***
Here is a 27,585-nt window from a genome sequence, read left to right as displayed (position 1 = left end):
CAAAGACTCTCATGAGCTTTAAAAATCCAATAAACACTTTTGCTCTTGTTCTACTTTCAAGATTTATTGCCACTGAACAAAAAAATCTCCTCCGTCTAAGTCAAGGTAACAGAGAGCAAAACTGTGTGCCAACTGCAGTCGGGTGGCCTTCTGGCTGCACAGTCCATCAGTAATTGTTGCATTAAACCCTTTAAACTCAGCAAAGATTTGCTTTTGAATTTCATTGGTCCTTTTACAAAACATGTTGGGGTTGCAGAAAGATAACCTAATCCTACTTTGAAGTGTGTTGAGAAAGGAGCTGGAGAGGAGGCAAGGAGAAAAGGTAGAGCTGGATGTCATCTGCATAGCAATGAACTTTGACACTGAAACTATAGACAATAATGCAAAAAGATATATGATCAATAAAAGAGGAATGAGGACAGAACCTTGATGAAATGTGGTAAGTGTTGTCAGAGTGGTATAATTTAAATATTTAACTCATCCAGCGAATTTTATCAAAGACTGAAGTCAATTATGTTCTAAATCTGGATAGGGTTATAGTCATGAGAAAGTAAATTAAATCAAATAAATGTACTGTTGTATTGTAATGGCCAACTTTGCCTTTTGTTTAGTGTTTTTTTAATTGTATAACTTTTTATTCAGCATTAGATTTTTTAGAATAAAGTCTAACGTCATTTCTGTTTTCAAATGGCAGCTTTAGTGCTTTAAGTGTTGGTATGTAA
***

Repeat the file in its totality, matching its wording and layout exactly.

Here is a 27,585-nt window from a genome sequence, read left to right as displayed (position 1 = left end):
CAAAGACTCTCATGAGCTTTAAAAATCCAATAAACACTTTTGCTCTTGTTCTACTTTCAAGATTTATTGCCACTGAACAAAAAAATCTCCTCCGTCTAAGTCAAGGTAACAGAGAGCAAAACTGTGTGCCAACTGCAGTCGGGTGGCCTTCTGGCTGCACAGTCCATCAGTAATTGTTGCATTAAACCCTTTAAACTCAGCAAAGATTTGCTTTTGAATTTCATTGGTCCTTTTACAAAACATGTTGGGGTTGCAGAAAGATAACCTAATCCTACTTTGAAGTGTGTTGAGAAAGGAGCTGGAGAGGAGGCAAGGAGAAAAGGTAGAGCTGGATGTCATCTGCATAGCAATGAACTTTGACACTGAAACTATAGACAATAATGCAAAAAGATATATGATCAATAAAAGAGGAATGAGGACAGAACCTTGATGAAATGTGGTAAGTGTTGTCAGAGTGGTATAATTTAAATATTTAACTCATCCAGCGAATTTTATCAAAGACTGAAGTCAATTATGTTCTAAATCTGGATAGGGTTATAGTCATGAGAAAGTAAATTAAATCAAATAAATGTACTGTTGTATTGTAATGGCCAACTTTGCCTTTTGTTTAGTGTTTTTTTAATTGTATAACTTTTTATTCAGCATTAGATTTTTTAGAATAAAGTCTAACGTCATTTCTGTTTTCAAATGGCAGCTTTAGTGCTTTAAGTGTTGGTATGTAA